Former Twins skipper looking to resurrect Kia
Kim, who usually comes across to his players more like a big brother than a boss, sat down with the JoongAng Ilbo last week.
When asked about the team’s training last month, he replied, “Did they say the training was too hard? I thought I gave them enough rest.”
Hard training typically is associated with Hanwha Eagles Manager Kim Sung-keun, but Kia’s training last month was tough enough. The only difference was that Hanwha’s training was required for everyone, while Kia’s was optional. Even Choi Hee-seop, who rarely played in the past couple of years, joined the Tigers training camp last month in Miyazaki, Japan.
Kia has been on the decline since winning the Korean Series in 2009, and many players and coaches naturally fell into defeatism. After raising the trophy five years ago, the team advanced to the postseason only once, in 2011, and was eliminated in the first round. This season, the Tigers finished in eighth place, ahead of only the Hanwha Eagles.
Kim is trying to revitalize the team and get closer to them in his own way, just like he did with the Twins three years ago.
“I don’t know how the team is going to change, but I am confident I can communicate with the players,” he said.
One of the biggest mysteries this season was Kim’s resignation on April 23. LG waited 20 days for him to come back, but they finally named Yang Sang-moon as the new manager.
Baseball fans, in particular, wondered why Kim would leave after leading the Twins to the postseason for the first time in 11 years.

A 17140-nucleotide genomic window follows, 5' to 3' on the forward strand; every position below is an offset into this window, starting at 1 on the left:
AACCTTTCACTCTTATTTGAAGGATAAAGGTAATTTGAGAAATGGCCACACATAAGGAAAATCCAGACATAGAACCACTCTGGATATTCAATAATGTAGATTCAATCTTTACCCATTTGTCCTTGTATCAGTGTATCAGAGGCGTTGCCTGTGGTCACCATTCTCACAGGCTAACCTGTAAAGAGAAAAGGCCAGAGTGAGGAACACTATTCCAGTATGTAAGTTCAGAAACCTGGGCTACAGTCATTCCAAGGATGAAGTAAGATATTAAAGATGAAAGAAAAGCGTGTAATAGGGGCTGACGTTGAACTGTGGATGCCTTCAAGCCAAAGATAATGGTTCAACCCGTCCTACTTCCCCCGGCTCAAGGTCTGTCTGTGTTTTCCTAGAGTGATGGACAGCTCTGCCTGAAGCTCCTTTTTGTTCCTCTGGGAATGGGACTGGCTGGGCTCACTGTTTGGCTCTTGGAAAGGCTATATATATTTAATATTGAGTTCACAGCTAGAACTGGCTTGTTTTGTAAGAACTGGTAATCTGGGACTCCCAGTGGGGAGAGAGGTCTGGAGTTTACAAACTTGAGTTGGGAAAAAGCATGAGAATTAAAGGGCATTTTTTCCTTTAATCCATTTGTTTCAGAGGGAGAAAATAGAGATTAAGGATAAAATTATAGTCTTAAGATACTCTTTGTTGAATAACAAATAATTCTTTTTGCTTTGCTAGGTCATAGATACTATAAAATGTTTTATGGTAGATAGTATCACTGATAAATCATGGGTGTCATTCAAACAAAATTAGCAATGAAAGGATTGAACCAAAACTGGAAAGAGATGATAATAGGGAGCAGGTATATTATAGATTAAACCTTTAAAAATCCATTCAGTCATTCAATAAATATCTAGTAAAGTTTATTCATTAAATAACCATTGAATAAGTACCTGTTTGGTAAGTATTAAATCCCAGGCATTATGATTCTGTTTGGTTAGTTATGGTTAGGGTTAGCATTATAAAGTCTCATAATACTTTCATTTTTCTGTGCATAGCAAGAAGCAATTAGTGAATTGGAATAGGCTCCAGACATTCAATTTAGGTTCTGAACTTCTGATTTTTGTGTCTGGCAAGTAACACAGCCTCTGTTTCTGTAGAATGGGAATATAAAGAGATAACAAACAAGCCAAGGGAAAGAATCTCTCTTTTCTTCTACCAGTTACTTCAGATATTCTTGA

At the time of his resignation, the team was in last place after 17 games with 111 to go. Some said he gave up too soon, and there were rumors he had been offered a job at another club.
But Kim did not become Kia’s manager until late October, six months after his resignation, after Sun Dong-yeol stepped down.
When asked if he regrets his resignation from LG, he said, “Not at all, because it went well for LG after I left.”
The Twins finished the regular season in fourth place and made it to the second round of the postseason, before losing in four games to the Nexen Heroes.
Kim said he actually had considered resigning when the team fell to the Doosan Bears in the first round of the postseason in 2013, blaming himself for the loss.
Then, when LG had a losing streak in April, players shaved their heads to show their determination and loyalty, saying they would do better to keep Kim, who was in the last season of his contract.
“I believe players should not play for the manager,” said Kim. “It only makes them perform worse, and I thought I was the one who should leave the team. It’s the same with the Kia Tigers. I won’t cling to something that won’t work.”
BY KIM SIK [firstname.lastname@example.org]